On the other hand, 2020 is not only negative for shipping companies. As capacity will be limited with fewer players placing orders for vessels, freight rates will be push up in 2020 and 2021.

UBS predicts that shares for container carriers such as Cosco and Mitsui OSK will perform well from 2020, while Hapag-Llloyd and K-Line will be weaker.

Two big winners

Meanwhile, the winners from the 2020 rules will be refineries and equipment suppliers.

UBS argues that refineries will see increased activity in the sale of new types of fuels, while equipment manufacturers will have a completely new kind of business in the sale of scrubbers and ballast water management systems as a result of the new regulations.

However, not all refineries will see the same impacts. Refinery shares such as SKI and IRPC will perform well, while Rosneft, for instance, could experience setbacks.

"This will benefit complex refiners, in particular those set up to produce more middle distillates, while simple refiners will struggle," writes UBS, adding that refineries will not be entirely ready by 2020:

"The window of opportunity to bring new units on stream in time for 2020 was narrow for refiners, given the long lead times. Refiners are developing a new 0.5 percent sulfur fuel product but there is no standardised fuel for the time being."

We expect scrubber orders momentum to continue beyond the Jan 2020 deadline, as we expect only 1-2 percent of the global fleet to be scrubber-equipped by then"

UBS

Within manufacturing, UBS says the big winners will be the three major players will be Sweden's Alfa Laval, Finnish Wärtsilä and Rolls-Royce, while Cargotec will not perform nearly as well.

However, equipment manufacturers will generally come out on top as they will see more business activity emerge from the environmental requirements despite a decline in orders in the coming years. And the business does not stop right away.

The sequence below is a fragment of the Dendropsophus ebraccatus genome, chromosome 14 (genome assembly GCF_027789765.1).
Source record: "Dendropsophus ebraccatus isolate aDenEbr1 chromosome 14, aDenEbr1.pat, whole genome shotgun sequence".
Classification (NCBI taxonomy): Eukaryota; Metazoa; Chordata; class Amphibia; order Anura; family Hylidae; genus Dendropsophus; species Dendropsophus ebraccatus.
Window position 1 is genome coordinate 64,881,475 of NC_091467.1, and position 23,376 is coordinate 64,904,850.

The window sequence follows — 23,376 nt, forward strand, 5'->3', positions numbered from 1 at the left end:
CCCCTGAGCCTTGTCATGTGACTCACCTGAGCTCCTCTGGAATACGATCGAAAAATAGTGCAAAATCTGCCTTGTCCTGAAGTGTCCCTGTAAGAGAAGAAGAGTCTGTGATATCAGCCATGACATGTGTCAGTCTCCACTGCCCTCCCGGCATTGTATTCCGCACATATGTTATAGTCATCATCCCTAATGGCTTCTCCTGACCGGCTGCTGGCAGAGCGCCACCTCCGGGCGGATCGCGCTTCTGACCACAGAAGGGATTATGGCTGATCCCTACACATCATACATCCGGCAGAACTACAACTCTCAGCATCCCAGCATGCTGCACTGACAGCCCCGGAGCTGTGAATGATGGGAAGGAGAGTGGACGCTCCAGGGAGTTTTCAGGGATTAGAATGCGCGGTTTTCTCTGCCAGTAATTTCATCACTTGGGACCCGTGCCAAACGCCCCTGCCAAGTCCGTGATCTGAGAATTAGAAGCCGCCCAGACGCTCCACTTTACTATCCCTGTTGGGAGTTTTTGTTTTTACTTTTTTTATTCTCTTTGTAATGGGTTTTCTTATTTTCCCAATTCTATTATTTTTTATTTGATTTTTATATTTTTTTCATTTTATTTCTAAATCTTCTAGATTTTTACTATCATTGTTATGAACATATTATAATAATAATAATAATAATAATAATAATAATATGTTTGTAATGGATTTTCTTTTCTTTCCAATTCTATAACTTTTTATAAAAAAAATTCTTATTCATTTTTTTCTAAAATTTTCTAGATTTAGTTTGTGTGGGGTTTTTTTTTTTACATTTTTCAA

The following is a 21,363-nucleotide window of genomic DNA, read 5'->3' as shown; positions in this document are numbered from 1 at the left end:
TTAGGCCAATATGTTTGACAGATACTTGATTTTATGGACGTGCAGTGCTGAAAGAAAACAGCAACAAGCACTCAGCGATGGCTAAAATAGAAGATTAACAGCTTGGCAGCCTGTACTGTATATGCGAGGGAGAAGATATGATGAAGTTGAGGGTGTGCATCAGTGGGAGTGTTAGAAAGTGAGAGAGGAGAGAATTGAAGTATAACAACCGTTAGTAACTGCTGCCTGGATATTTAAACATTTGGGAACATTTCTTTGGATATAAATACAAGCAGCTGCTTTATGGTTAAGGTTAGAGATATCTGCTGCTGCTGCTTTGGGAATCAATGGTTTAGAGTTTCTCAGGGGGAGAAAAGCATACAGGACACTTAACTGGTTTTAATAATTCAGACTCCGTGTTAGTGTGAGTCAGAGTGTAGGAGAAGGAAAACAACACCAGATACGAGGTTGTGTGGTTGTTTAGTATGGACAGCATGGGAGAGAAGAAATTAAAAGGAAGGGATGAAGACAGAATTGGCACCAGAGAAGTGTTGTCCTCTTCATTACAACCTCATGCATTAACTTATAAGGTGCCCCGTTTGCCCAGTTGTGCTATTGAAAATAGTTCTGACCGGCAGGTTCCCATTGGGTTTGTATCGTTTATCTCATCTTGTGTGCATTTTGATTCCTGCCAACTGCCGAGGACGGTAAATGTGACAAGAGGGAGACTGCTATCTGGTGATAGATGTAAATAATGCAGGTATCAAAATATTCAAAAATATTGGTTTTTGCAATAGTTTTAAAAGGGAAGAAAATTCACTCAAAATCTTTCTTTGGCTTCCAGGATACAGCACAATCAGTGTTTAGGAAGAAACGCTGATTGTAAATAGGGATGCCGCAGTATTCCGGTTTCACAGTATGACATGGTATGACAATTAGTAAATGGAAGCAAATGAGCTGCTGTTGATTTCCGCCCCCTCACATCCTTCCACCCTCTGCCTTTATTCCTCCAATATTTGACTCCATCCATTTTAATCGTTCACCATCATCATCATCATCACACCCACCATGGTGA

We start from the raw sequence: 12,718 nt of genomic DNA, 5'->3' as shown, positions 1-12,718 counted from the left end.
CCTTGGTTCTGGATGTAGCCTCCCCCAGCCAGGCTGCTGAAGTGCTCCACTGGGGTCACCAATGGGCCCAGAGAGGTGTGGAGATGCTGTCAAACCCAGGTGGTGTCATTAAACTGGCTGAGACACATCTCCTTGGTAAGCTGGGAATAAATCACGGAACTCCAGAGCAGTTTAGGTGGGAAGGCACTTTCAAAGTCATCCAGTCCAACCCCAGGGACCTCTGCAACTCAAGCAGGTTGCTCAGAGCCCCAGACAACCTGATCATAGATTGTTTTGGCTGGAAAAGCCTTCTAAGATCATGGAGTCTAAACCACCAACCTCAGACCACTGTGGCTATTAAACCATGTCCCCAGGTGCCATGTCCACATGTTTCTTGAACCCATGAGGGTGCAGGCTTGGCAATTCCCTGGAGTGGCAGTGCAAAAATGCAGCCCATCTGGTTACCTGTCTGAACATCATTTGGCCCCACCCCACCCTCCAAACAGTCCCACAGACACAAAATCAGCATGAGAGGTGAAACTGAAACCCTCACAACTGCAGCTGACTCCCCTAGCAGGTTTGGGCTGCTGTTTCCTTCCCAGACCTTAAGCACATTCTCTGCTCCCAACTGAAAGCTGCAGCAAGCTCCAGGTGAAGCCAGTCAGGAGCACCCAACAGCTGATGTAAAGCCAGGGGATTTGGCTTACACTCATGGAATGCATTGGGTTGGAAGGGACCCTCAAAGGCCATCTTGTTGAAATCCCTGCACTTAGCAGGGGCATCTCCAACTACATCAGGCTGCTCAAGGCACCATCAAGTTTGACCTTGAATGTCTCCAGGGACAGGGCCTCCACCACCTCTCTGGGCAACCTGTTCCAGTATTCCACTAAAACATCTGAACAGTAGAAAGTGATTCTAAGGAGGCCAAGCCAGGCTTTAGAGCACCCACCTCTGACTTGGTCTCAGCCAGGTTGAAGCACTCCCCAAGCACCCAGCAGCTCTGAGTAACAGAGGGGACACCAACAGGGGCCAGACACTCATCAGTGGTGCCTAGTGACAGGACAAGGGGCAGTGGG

"We expect scrubber orders momentum to continue beyond the Jan. 2020 deadline, as we expect only 1- 2 percent of the global fleet to be scrubber-equipped by then," writes UBS.

English Edit: Lena Rutkowski

More than 2000 vessels will get scrubbers before 2020

Golden Ocean chooses scrubbers for 16 vessels 

Torm calculates with a 2020 boost of five percent 

Hunter Group extends option for three supertankers

More from ShippingWatch

Poseidon Principles set to raise ambitions in coming weeks

The banks in Poseidon Principles are working on the basis of halving CO2 emissions in shipping by 2050. At the same time, some of the same banks are working towards a target of CO2 neutrality by 2050 as part of the Net-Zero Banking Alliance. In a short period of time, Poseidon will reassess its ambition.

"Mixed lobbying" hinders Maersk from elite status on climate efforts

Think tank InfluenceMap has mapped out how well global companies like Unilever, Ikea and Maersk are performing in terms of meeting climate requirements and whether their words match their deeds. Ambiguous communication stands in the way of Maersk reaching the top, the think tank explains to ShippingWatch.

Further reading

Related articles

Trial banner

Latest news

See all jobs